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dc.contributor.authorHallett, Jonathan
dc.contributor.authorMcManus, Alexandra
dc.contributor.authorMaycock, Bruce
dc.contributor.authorSmith, Jennifer
dc.contributor.authorHowat, Peter
dc.identifier.citationHallett, J. and McManus, A. and Maycock, B. and Smith, J. and Howat, P. 2014. 'Excessive drinking - An inescapable part of university life?' A focus group study of Australian undergraduates. Open Journal of Preventive Medicine. 4: pp. 616-629.

The university environment reinforces positive alcohol-related expectations and motivations for drinking among undergraduate students. High levels of hazardous consumption in this population lead to significant negative alcohol-related consequences, for individuals and those around them. This study sought to explore the contexts in which those who engage in hazardous drinking consume alcohol, their perceptions of safety and harm, and receptivity to health messages. Undergraduate university students (n = 69; aged 17 - 24 of both genders [57% female]) were purposively recruited into one of seven focus groups after screening with the Alcohol Use Disorders Identification Test (AUDIT) to select for hazardous drinking (score, >8) or moderate drinking. A focus group interview schedule was developed, which was informed by theory and tested for validity by a panel of experts.Qualitative analysis of the data revealed four thematic clusters: positive expectations; inescapable culture; defining situations; and permissible drunkenness. Drinking was associated with various personal and social advantages that reinforced participants’ intentions and/or willingness to drink. Alcohol played a meaningful role in the way in which participants identified with youth and university culture. Economical drinking was prominent, with students constantly negotiating pathways to intoxication within the confines of their budgets. Heavy drinking was viewed as permissible when in the home environment and/or in the company of trusted friends. Most students were unreceptive to health messages, and advice on restricting alcohol consumption seemed to have limited impact on drinking behaviour. Our findings clarify why some university students maintain or increase drinking behaviour despite known negative out- comes and offer useful insights to inform further research and the development of alcohol interventions specifically targeted at students.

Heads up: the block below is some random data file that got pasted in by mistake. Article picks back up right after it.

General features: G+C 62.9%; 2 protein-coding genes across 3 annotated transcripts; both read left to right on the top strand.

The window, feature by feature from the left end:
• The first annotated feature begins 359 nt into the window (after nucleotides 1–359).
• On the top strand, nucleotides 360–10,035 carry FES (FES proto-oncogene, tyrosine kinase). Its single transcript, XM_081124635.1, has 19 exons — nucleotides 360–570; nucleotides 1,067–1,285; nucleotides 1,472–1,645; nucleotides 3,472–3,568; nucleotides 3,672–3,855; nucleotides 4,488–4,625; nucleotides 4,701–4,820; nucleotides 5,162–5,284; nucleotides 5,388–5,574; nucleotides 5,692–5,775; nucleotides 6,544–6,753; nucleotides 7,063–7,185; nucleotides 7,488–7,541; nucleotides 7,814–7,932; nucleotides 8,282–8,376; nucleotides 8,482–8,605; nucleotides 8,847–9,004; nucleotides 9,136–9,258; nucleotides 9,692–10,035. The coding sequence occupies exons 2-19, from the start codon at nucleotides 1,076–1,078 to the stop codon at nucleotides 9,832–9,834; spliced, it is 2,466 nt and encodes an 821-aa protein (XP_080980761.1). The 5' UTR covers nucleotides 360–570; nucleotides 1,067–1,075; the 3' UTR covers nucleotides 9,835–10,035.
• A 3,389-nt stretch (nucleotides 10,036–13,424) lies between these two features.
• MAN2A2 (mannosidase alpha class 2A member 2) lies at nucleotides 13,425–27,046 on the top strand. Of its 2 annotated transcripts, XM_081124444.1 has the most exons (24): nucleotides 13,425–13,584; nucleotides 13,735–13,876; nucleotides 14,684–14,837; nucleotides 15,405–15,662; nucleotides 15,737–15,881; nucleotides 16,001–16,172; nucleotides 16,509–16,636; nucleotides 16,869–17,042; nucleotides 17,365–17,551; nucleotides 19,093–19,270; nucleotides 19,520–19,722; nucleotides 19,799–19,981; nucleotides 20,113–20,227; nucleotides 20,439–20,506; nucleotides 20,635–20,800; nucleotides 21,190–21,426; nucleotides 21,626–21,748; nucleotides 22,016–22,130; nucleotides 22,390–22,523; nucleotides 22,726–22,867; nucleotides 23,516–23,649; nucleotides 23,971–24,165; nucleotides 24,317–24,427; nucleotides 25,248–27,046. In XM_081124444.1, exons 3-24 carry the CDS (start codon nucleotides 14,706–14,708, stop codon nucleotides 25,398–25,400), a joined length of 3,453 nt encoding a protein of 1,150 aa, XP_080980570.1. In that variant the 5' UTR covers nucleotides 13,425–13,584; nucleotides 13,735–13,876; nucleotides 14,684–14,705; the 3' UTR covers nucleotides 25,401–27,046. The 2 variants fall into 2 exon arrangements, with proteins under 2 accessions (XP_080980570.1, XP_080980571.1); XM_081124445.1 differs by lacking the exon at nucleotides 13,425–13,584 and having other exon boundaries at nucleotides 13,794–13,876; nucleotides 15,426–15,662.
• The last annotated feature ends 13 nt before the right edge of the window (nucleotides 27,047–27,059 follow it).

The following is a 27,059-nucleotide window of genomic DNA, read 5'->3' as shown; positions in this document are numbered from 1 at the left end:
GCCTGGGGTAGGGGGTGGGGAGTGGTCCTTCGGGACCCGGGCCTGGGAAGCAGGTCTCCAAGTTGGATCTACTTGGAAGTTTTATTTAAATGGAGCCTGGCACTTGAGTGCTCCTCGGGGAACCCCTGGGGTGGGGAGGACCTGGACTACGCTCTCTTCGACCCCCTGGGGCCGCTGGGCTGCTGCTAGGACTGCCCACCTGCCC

dc.publisherScientific Research Publishing
dc.title'Excessive drinking - An inescapable part of university life?' A focus group study of Australian undergraduates
dc.typeJournal Article
dcterms.source.titleOpen Journal of Preventive Medicine

This article is published under the Open Access publishing model and distributed under the terms of the Creative Commons License Please refer to the licence to obtain terms for any further reuse or distribution of this work.

curtin.departmentWestern Australian Centre for Health Promotion Research (Curtin Research Centre)
curtin.accessStatusOpen access

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